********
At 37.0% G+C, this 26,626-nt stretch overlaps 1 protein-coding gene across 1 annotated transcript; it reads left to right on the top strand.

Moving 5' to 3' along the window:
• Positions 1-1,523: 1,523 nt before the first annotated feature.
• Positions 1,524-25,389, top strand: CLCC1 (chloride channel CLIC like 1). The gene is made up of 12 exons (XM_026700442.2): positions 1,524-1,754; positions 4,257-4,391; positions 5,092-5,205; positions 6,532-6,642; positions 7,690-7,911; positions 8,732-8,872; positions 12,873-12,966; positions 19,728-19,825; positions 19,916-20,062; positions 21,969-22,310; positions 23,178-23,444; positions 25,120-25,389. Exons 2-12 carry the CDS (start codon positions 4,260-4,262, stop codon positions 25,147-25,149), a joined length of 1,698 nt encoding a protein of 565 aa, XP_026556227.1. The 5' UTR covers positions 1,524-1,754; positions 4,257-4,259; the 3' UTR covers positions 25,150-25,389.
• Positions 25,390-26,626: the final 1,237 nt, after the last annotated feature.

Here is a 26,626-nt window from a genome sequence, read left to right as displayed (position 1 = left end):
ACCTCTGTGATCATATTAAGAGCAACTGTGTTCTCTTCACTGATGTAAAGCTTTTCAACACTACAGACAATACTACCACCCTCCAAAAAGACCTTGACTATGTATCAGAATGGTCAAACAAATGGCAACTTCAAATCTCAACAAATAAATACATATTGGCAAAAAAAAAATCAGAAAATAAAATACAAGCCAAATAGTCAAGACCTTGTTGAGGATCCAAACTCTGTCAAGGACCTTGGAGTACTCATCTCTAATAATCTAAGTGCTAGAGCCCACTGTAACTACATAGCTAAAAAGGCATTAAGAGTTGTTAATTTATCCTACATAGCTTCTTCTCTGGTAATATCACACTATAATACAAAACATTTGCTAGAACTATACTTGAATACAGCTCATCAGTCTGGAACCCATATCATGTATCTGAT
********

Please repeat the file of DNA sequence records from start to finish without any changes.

At 37.0% G+C, this 26,626-nt stretch overlaps 1 protein-coding gene across 1 annotated transcript; it reads left to right on the top strand.

Moving 5' to 3' along the window:
• Positions 1-1,523: 1,523 nt before the first annotated feature.
• Positions 1,524-25,389, top strand: CLCC1 (chloride channel CLIC like 1). The gene is made up of 12 exons (XM_026700442.2): positions 1,524-1,754; positions 4,257-4,391; positions 5,092-5,205; positions 6,532-6,642; positions 7,690-7,911; positions 8,732-8,872; positions 12,873-12,966; positions 19,728-19,825; positions 19,916-20,062; positions 21,969-22,310; positions 23,178-23,444; positions 25,120-25,389. Exons 2-12 carry the CDS (start codon positions 4,260-4,262, stop codon positions 25,147-25,149), a joined length of 1,698 nt encoding a protein of 565 aa, XP_026556227.1. The 5' UTR covers positions 1,524-1,754; positions 4,257-4,259; the 3' UTR covers positions 25,150-25,389.
• Positions 25,390-26,626: the final 1,237 nt, after the last annotated feature.

Here is a 26,626-nt window from a genome sequence, read left to right as displayed (position 1 = left end):
ACCTCTGTGATCATATTAAGAGCAACTGTGTTCTCTTCACTGATGTAAAGCTTTTCAACACTACAGACAATACTACCACCCTCCAAAAAGACCTTGACTATGTATCAGAATGGTCAAACAAATGGCAACTTCAAATCTCAACAAATAAATACATATTGGCAAAAAAAAAATCAGAAAATAAAATACAAGCCAAATAGTCAAGACCTTGTTGAGGATCCAAACTCTGTCAAGGACCTTGGAGTACTCATCTCTAATAATCTAAGTGCTAGAGCCCACTGTAACTACATAGCTAAAAAGGCATTAAGAGTTGTTAATTTATCCTACATAGCTTCTTCTCTGGTAATATCACACTATAATACAAAACATTTGCTAGAACTATACTTGAATACAGCTCATCAGTCTGGAACCCATATCATGTATCTGAT